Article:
Wednesday, August 7, 2013


Self-fulfilling prophecy  run rampant
This book will have you thinking about ALL the times you (or others) are influenced by what you EXPECT  rather than what you actually see or hear or experience. 
Although Shapiro uses real artist’s names and works, the novel is only loosely – very loosely – based on an actual robbery.   Claire has been blackballed because of art work she has done that was attributed to another and hailed as a masterpiece. Now she is asked to copy (forge?) a masterpiece by Degas that is part of the well-known heist of artwork from the Gardner Museum.  I enjoyed learning the “art’ of forgery as much as I enjoyed the plot of the novel.  Claire is believable and likeable.  The work of the artist is written so that even artistic ignoramuses (like me) can understand the process.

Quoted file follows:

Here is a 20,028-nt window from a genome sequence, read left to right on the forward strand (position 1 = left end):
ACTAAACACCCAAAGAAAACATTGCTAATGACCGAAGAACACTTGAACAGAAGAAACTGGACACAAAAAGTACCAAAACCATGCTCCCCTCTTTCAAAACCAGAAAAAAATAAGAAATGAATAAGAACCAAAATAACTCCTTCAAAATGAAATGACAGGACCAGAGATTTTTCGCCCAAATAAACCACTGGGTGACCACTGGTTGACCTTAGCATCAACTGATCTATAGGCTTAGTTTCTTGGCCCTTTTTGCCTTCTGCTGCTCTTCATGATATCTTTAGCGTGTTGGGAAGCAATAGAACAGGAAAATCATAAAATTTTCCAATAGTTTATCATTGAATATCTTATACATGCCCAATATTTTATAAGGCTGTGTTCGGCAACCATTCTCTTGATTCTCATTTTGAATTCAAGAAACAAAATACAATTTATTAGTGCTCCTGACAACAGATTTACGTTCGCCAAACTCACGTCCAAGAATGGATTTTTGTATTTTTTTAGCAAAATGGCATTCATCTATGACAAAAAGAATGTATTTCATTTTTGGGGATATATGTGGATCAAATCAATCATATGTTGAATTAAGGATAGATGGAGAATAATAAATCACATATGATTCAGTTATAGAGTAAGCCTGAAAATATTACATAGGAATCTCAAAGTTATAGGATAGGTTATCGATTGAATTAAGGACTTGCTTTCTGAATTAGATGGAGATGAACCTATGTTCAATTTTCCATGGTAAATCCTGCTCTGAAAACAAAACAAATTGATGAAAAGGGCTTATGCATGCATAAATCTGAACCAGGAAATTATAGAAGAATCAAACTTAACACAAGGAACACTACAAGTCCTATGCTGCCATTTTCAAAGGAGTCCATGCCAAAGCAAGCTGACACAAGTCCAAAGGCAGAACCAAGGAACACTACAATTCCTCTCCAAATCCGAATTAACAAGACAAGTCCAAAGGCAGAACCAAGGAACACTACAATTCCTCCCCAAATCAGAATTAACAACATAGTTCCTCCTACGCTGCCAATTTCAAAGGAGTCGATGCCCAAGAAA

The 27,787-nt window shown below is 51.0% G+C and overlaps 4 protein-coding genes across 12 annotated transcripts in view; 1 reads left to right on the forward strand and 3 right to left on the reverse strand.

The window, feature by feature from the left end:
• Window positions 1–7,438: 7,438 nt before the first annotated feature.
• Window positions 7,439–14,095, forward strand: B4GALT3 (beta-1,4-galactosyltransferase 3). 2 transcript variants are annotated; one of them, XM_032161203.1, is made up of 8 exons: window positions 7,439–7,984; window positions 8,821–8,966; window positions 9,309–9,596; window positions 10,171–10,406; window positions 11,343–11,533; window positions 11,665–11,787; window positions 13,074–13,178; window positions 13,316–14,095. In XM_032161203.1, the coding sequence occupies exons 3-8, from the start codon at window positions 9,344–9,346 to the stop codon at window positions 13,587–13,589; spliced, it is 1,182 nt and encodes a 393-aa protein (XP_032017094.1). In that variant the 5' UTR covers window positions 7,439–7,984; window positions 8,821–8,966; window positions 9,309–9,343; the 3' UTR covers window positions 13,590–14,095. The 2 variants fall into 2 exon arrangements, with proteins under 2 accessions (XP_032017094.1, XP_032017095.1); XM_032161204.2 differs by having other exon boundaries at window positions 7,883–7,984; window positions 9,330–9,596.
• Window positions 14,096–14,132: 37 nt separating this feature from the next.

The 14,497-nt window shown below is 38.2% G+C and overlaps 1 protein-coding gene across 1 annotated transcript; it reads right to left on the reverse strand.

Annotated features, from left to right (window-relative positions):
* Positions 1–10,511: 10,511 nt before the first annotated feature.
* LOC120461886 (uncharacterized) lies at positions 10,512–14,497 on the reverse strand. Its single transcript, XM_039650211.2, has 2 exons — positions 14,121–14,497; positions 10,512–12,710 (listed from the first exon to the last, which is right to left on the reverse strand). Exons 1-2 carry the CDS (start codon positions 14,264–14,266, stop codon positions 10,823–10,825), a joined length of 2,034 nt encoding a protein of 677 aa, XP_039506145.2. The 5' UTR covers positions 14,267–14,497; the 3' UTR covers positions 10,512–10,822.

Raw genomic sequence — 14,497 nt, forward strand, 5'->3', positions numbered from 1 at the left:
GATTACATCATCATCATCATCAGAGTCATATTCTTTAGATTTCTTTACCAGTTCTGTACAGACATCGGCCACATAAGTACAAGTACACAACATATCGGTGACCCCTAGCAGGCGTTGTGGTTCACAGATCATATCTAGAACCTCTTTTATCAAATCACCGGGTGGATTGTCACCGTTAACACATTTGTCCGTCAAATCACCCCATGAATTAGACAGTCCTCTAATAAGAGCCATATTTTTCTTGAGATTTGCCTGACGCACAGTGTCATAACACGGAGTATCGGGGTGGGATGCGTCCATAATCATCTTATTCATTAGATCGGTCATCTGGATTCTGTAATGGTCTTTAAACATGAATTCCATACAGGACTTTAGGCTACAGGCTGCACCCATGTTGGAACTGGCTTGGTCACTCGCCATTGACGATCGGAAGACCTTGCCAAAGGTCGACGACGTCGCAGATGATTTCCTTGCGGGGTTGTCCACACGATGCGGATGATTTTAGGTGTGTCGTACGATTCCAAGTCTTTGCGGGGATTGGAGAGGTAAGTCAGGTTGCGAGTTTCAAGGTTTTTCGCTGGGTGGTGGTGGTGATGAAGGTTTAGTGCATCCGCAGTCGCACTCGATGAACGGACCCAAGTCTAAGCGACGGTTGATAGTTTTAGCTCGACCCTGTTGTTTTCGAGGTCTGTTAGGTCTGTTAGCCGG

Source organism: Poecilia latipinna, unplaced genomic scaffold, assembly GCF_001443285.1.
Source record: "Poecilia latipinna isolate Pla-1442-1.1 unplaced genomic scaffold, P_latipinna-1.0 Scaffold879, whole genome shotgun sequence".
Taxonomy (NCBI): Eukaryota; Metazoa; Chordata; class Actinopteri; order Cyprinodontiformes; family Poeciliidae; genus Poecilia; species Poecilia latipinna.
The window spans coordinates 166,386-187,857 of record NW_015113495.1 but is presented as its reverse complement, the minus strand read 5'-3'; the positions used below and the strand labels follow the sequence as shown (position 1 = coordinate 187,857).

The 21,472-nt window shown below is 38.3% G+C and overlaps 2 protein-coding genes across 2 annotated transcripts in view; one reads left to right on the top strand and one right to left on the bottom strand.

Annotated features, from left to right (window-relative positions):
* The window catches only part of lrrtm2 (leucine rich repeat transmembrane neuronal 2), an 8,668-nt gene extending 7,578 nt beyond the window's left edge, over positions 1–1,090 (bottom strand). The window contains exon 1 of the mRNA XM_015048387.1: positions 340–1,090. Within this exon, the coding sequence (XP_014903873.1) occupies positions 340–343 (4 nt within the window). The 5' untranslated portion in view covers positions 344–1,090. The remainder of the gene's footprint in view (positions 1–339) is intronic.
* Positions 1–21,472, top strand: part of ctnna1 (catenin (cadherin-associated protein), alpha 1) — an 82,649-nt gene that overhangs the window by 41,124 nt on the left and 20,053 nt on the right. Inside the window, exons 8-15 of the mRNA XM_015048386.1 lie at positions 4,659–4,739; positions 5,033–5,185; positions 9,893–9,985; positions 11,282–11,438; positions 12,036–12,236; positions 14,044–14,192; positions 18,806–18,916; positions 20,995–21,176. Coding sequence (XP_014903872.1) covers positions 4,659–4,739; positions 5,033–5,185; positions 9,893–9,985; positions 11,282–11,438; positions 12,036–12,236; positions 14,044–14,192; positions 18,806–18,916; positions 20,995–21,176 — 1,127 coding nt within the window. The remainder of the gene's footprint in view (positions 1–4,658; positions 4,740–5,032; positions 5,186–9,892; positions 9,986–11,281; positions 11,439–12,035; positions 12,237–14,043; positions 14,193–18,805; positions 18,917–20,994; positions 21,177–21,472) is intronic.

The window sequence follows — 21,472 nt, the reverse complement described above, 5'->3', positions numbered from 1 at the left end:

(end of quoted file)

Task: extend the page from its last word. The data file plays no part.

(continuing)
The plot is engrossing and keeps your attention even through the art process sections.  Book groups will have a field day with self-fulfilling prophecy, ethics in the work place, art appreciation, collecting objects (especially valuable ones from other cultures), family secrets, black balling, stolen art and over reaching police.  A visit to an art museum, especially one with several Degas works, would be a great introduction or wrap-up for this novel.  A corollary discussion might be our attitudes towards novels by “best-selling” authors.

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